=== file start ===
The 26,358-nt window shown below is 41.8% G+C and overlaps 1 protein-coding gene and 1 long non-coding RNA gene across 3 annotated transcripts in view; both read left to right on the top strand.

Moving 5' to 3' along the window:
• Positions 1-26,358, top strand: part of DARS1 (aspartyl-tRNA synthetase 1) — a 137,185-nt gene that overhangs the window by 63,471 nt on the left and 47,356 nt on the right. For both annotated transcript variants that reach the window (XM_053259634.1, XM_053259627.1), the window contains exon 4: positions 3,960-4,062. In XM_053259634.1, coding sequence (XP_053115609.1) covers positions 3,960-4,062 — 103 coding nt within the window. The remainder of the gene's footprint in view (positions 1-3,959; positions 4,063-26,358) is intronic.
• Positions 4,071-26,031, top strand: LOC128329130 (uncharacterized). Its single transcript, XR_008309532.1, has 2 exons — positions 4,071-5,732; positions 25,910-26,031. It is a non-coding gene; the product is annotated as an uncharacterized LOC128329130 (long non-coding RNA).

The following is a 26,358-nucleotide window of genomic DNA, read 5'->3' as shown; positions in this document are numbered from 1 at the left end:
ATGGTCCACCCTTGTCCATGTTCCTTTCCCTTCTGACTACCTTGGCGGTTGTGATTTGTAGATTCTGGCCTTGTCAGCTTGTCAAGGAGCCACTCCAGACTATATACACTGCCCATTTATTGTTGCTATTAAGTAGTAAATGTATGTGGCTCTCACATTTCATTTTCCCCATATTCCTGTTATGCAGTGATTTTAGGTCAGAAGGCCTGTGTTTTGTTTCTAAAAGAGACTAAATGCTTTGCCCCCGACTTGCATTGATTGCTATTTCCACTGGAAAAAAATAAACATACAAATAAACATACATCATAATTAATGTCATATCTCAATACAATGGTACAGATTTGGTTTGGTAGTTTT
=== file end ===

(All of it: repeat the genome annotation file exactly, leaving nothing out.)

The 26,358-nt window shown below is 41.8% G+C and overlaps 1 protein-coding gene and 1 long non-coding RNA gene across 3 annotated transcripts in view; both read left to right on the top strand.

Moving 5' to 3' along the window:
• Positions 1-26,358, top strand: part of DARS1 (aspartyl-tRNA synthetase 1) — a 137,185-nt gene that overhangs the window by 63,471 nt on the left and 47,356 nt on the right. For both annotated transcript variants that reach the window (XM_053259634.1, XM_053259627.1), the window contains exon 4: positions 3,960-4,062. In XM_053259634.1, coding sequence (XP_053115609.1) covers positions 3,960-4,062 — 103 coding nt within the window. The remainder of the gene's footprint in view (positions 1-3,959; positions 4,063-26,358) is intronic.
• Positions 4,071-26,031, top strand: LOC128329130 (uncharacterized). Its single transcript, XR_008309532.1, has 2 exons — positions 4,071-5,732; positions 25,910-26,031. It is a non-coding gene; the product is annotated as an uncharacterized LOC128329130 (long non-coding RNA).

The following is a 26,358-nucleotide window of genomic DNA, read 5'->3' as shown; positions in this document are numbered from 1 at the left end:
ATGGTCCACCCTTGTCCATGTTCCTTTCCCTTCTGACTACCTTGGCGGTTGTGATTTGTAGATTCTGGCCTTGTCAGCTTGTCAAGGAGCCACTCCAGACTATATACACTGCCCATTTATTGTTGCTATTAAGTAGTAAATGTATGTGGCTCTCACATTTCATTTTCCCCATATTCCTGTTATGCAGTGATTTTAGGTCAGAAGGCCTGTGTTTTGTTTCTAAAAGAGACTAAATGCTTTGCCCCCGACTTGCATTGATTGCTATTTCCACTGGAAAAAAATAAACATACAAATAAACATACATCATAATTAATGTCATATCTCAATACAATGGTACAGATTTGGTTTGGTAGTTTT